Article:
- Breast-feeding difficulties.Breast-fed babies, particularly those who have difficulty nursing or getting enough nutrition from breast-feeding, are at higher risk of jaundice. Dehydration or a low calorie intake may contribute to the onset of jaundice. However, because of the benefits of breast-feeding, experts still recommend it. It is important to make sure your baby gets enough to eat and is adequately hydrated.
Understand the diagnosis & treatment
The information provided is not a substitute for any medical advice. ALWAYS consult with your doctor for more information.
How is jaundice diagnosed?
The doctor will do a simple blood test to check the bilirubin level.
For adults, tests to check for other diseases may include:
- Hepatitis virus panel to look for infection of the liver;
- Liver function tests to determine how well the liver is working;
- Complete blood count to check for low blood count or anemia;
- Abdominal ultrasound;
- Abdominal CT scan;
- Endoscopic retrograde cholangiopancreatography (ERCP);
- Percutaneous transhepatic cholangiogram (PTCA);
- Liver biopsy;
- Cholesterol level;
- Prothrombin time.
How is jaundice treated?
For adults, treatment usually involves treating the underlying cause of the jaundice. For babies, most cases do not need treatment.
When treatment is needed, the best is phototherapy. This procedure is usually done on babies. It involves the baby lying naked under a fluorescent light. The baby has eye patches to protect the eyes during the treatment. The lights help break down excess bilirubin so it can be removed more easily.
An “ultraviolet blanket” can also be used. Bilirubin blood levels are checked regularly. Phototherapy usually lowers bilirubin levels in 2 days. Sometimes, the bilirubin level goes up after phototherapy, but only temporarily. The yellow color may last for a few days or even a week or two, even with low bilirubin blood levels.
In rare cases of extremely high bilirubin levels that cannot be lowered by phototherapy, exchange transfusion may be done. This treatment involves removing blood with high levels of bilirubin and replacing it with different blood.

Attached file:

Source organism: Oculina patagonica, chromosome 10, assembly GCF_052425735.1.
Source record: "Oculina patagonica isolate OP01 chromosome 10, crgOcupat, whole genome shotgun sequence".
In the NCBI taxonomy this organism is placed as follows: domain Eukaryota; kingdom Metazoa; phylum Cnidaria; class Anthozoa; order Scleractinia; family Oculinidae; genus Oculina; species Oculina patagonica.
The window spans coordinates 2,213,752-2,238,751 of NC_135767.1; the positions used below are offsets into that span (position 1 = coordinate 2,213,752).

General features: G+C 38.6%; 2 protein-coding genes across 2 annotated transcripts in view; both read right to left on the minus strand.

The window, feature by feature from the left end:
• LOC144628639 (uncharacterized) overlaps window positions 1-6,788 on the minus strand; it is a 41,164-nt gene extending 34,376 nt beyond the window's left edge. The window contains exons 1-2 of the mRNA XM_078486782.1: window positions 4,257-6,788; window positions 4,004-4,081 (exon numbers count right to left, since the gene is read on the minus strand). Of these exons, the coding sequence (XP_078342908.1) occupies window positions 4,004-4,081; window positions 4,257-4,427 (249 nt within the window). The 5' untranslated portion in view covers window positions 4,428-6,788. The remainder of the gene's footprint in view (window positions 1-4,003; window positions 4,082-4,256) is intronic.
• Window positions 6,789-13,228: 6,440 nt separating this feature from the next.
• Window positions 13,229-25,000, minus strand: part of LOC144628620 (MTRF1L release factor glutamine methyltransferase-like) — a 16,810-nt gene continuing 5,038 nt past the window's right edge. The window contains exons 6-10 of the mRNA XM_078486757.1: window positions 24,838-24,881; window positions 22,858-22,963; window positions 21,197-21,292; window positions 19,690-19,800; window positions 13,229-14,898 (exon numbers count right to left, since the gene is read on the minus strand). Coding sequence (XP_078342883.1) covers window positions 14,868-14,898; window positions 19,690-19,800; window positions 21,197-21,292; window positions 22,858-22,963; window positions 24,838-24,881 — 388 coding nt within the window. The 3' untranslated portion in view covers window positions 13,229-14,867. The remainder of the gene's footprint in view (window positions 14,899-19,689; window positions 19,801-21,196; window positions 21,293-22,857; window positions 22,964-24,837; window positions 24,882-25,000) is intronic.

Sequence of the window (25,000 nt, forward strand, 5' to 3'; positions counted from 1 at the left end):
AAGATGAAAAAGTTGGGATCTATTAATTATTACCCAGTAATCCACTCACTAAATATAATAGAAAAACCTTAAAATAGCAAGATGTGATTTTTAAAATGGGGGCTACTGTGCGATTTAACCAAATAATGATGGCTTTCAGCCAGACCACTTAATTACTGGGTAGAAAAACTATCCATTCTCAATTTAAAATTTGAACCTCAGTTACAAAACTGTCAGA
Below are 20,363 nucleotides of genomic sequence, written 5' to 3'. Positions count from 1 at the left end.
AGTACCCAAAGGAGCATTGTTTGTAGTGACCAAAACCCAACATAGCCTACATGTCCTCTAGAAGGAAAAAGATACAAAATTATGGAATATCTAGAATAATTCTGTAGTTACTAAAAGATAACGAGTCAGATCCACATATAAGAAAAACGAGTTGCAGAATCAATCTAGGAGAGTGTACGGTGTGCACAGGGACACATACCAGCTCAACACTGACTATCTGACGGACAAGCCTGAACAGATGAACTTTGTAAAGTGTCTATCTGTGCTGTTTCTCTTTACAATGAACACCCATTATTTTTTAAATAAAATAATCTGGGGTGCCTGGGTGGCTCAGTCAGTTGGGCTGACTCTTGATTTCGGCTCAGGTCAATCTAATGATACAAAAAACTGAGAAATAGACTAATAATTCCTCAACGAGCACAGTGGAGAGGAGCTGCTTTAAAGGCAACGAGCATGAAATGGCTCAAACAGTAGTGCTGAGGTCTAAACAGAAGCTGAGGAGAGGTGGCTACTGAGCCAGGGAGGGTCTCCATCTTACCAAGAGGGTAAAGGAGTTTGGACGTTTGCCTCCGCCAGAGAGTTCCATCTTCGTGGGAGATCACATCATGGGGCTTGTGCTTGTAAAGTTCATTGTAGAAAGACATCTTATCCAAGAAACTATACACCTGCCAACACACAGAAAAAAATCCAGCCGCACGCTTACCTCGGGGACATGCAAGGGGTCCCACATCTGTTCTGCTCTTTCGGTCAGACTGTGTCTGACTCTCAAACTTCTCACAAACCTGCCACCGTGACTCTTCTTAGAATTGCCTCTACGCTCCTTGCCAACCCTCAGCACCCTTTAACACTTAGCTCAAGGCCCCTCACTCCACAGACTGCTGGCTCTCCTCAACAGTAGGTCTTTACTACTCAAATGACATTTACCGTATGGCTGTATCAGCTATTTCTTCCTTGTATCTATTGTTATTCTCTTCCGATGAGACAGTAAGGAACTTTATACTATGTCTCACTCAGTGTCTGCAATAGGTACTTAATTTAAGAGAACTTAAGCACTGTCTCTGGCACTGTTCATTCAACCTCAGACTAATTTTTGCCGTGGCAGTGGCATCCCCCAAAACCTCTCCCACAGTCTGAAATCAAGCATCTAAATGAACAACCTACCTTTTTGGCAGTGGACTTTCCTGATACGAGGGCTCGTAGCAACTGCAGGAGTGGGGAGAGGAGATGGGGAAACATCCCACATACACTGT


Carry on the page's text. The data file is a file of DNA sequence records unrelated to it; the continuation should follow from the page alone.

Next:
Lifestyle changes & home remedies
What are some lifestyle changes or home remedies that can help me manage jaundice?
The following lifestyles and home remedies might help you cope with jaundice:
- Feed your baby often. This helps the baby pass more stools, which reduces the amount of bilirubin that the intestines absorb.
- See your doctor right away if your baby seems to be getting jaundice again, because it can mean that there is a different problem. Once newborn jaundice clears up, it usually does not come back.
If you have any questions, please consult with your doctor to better understand the best solution for you.
Hello Health Group does not provide medical advice, diagnosis or treatment.
Review Date: May 30, 2016 | Last Modified: January 4, 2017
Ferri, Fred. Ferri’s Netter Patient Advisor. Philadelphia, PA: Saunders / Elsevier, 2012. Print edition. Page 459
Porter, R. S., Kaplan, J. L., Homeier, B. P., & Albert, R. K. (2009). The Merck manual home health handbook. Whitehouse Station, NJ, Merck Research Laboratories. Print edition. Page 214
Infant Jaundice. http://www.mayoclinic.org/diseases-conditions/infant-jaundice/basics/lifestyle-home-remedies/con-20019637. Accessed July 14, 2016.
Jaundice. https://www.nlm.nih.gov/medlineplus/ency/article/000210.htm. Accessed July 14, 2016.